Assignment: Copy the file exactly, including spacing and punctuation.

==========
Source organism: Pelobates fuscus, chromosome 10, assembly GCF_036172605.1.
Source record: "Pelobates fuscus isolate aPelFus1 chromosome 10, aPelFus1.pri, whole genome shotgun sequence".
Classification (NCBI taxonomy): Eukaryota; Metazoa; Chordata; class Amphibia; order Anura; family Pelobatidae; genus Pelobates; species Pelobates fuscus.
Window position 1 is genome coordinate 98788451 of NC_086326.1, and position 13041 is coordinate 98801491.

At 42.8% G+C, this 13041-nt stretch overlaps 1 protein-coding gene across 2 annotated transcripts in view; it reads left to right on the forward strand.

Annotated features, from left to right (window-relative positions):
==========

Source organism: Pelobates fuscus, chromosome 10, assembly GCF_036172605.1.
Source record: "Pelobates fuscus isolate aPelFus1 chromosome 10, aPelFus1.pri, whole genome shotgun sequence".
Classification (NCBI taxonomy): Eukaryota; Metazoa; Chordata; class Amphibia; order Anura; family Pelobatidae; genus Pelobates; species Pelobates fuscus.
Window position 1 is genome coordinate 98788451 of NC_086326.1, and position 13041 is coordinate 98801491.

At 42.8% G+C, this 13041-nt stretch overlaps 1 protein-coding gene across 2 annotated transcripts in view; it reads left to right on the forward strand.

Annotated features, from left to right (window-relative positions):